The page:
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That is not part of their world

That's not part of their world
That's not part of their world

One of the greatest challenges for any teacher working with local urban area adolescent students is to find an area of commonality, something that promotes a link between teacher and student as a prerequisite to learning. At times, teachers less familiar with the special needs of the urban student population can make the mistake of attempting to place skittish learners on a more ambitious life track than they are prepared for and then wonder why a circular argument ensues.

Is it really better to persuade our less privileged students to earn a “high salary”, whatever that is, post-high school, and to try to instill in them the need for upward mobility upon graduation, perhaps in the way many of us were raised, coming from a decidedly more middle-class upbringing? Or, should teachers simply accept a more predictable course for these kids, as dictated by their socio-economic realities?

It is an interesting question and probably one for endless debate. It is indeed tempting for educators to fall back on a more traditional “pep talk” style approach, painting the picture of what life can look like if you work hard, provide for your family, and earn a high income. If you really want to drive the point home, you could also try to prove to them that finding a “good” mate depends on what they do for themselves in school. But, why?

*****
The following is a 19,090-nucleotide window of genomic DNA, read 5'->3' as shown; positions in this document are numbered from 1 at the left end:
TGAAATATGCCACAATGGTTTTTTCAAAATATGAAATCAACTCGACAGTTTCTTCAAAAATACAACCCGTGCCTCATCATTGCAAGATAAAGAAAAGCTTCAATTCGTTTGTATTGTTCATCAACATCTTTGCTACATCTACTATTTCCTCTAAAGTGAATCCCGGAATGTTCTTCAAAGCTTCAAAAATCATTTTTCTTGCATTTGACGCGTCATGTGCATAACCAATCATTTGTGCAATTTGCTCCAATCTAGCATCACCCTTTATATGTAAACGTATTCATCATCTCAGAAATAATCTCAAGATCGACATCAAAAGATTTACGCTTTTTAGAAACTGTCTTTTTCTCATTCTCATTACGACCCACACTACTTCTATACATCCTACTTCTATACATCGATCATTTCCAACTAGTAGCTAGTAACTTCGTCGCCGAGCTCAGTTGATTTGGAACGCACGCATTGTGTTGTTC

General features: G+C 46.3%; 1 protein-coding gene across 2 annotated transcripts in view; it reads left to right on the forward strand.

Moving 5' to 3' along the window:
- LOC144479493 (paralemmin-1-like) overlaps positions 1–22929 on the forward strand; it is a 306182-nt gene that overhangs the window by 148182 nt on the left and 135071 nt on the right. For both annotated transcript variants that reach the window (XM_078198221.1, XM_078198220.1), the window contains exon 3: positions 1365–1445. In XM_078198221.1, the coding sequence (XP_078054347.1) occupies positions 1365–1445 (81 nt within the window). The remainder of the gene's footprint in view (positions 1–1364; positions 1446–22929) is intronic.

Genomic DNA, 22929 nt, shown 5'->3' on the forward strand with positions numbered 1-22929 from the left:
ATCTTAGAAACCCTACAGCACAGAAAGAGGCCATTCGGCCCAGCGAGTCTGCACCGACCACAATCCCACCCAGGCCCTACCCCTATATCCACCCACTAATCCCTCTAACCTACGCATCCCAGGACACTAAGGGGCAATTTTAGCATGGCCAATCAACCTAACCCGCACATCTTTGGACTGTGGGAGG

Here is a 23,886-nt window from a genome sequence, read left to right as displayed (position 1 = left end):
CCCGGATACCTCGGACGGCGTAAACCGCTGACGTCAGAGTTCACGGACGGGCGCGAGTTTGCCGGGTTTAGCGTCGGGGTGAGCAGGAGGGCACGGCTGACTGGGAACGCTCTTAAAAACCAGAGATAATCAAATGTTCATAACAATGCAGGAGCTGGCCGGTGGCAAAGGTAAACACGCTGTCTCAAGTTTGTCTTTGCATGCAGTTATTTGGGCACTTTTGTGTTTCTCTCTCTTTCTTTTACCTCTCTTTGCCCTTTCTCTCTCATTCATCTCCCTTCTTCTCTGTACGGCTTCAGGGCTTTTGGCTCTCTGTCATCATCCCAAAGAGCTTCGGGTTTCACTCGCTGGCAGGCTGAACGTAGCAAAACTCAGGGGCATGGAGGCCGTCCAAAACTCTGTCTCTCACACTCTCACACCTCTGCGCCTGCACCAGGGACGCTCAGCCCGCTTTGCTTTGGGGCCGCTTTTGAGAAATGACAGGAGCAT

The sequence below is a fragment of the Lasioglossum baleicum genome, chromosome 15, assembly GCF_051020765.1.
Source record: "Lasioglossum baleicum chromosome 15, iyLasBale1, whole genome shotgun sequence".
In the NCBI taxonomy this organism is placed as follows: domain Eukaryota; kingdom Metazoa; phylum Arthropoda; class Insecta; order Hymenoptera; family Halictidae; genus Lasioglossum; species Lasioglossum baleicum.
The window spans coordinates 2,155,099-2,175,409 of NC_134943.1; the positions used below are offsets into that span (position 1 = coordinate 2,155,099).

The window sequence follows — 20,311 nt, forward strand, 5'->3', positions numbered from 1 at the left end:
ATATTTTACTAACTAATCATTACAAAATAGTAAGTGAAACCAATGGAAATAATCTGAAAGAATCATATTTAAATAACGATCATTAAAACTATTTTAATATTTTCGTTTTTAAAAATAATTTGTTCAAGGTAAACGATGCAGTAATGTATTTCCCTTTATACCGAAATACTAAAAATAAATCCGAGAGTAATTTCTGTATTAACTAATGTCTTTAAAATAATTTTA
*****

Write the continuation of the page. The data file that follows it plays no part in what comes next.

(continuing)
The best solution may be to adopt another attitude. Take a step back for a moment. Students need to be met where they are and often, finding that place can be one of the most insurmountable tasks inner-city educators face. Ditch the lectures and focus on the preliminary character strengths one needs to be in the ballpark of success. That is what urban teachers are doing or, hopefully, attempting to accomplish. Model these behaviors, instill and reshape habits that contribute to impressive, practical life skills. If you start there, you can never go wrong. Success can be defined in many ways. For these kids, standing stronger in the short term, i.e. earning a diploma, being hired, and staying gainfully employed might just be enough to get them “off and running” in their own paths of success later on!